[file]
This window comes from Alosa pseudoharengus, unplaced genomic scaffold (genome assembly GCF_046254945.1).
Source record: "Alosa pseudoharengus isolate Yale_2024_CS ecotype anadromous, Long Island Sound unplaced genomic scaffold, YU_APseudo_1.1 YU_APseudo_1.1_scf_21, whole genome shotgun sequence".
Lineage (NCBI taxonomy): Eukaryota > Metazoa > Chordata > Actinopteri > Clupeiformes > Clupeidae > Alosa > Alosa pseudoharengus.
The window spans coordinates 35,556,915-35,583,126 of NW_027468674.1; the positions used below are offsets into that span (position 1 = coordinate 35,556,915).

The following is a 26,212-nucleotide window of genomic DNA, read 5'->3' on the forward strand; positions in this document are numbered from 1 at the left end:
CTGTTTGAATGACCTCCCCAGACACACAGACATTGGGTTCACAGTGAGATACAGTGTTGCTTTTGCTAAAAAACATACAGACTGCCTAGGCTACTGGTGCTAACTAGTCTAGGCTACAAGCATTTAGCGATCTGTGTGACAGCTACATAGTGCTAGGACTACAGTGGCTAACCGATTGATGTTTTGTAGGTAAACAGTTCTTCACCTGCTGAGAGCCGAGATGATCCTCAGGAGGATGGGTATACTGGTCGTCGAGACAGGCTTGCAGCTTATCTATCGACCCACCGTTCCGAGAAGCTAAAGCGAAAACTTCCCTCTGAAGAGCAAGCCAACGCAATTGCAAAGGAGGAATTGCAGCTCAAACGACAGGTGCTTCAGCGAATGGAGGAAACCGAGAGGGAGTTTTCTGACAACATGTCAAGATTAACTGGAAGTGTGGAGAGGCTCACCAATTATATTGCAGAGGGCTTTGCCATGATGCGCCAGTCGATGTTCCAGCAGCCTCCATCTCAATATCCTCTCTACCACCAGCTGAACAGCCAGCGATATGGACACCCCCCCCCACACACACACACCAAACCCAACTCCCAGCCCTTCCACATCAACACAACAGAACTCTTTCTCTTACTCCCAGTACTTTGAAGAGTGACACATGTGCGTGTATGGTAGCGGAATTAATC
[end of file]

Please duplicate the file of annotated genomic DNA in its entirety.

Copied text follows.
This window comes from Alosa pseudoharengus, unplaced genomic scaffold (genome assembly GCF_046254945.1).
Source record: "Alosa pseudoharengus isolate Yale_2024_CS ecotype anadromous, Long Island Sound unplaced genomic scaffold, YU_APseudo_1.1 YU_APseudo_1.1_scf_21, whole genome shotgun sequence".
Lineage (NCBI taxonomy): Eukaryota > Metazoa > Chordata > Actinopteri > Clupeiformes > Clupeidae > Alosa > Alosa pseudoharengus.
The window spans coordinates 35,556,915-35,583,126 of NW_027468674.1; the positions used below are offsets into that span (position 1 = coordinate 35,556,915).

The following is a 26,212-nucleotide window of genomic DNA, read 5'->3' on the forward strand; positions in this document are numbered from 1 at the left end:
CTGTTTGAATGACCTCCCCAGACACACAGACATTGGGTTCACAGTGAGATACAGTGTTGCTTTTGCTAAAAAACATACAGACTGCCTAGGCTACTGGTGCTAACTAGTCTAGGCTACAAGCATTTAGCGATCTGTGTGACAGCTACATAGTGCTAGGACTACAGTGGCTAACCGATTGATGTTTTGTAGGTAAACAGTTCTTCACCTGCTGAGAGCCGAGATGATCCTCAGGAGGATGGGTATACTGGTCGTCGAGACAGGCTTGCAGCTTATCTATCGACCCACCGTTCCGAGAAGCTAAAGCGAAAACTTCCCTCTGAAGAGCAAGCCAACGCAATTGCAAAGGAGGAATTGCAGCTCAAACGACAGGTGCTTCAGCGAATGGAGGAAACCGAGAGGGAGTTTTCTGACAACATGTCAAGATTAACTGGAAGTGTGGAGAGGCTCACCAATTATATTGCAGAGGGCTTTGCCATGATGCGCCAGTCGATGTTCCAGCAGCCTCCATCTCAATATCCTCTCTACCACCAGCTGAACAGCCAGCGATATGGACACCCCCCCCCACACACACACACCAAACCCAACTCCCAGCCCTTCCACATCAACACAACAGAACTCTTTCTCTTACTCCCAGTACTTTGAAGAGTGACACATGTGCGTGTATGGTAGCGGAATTAATC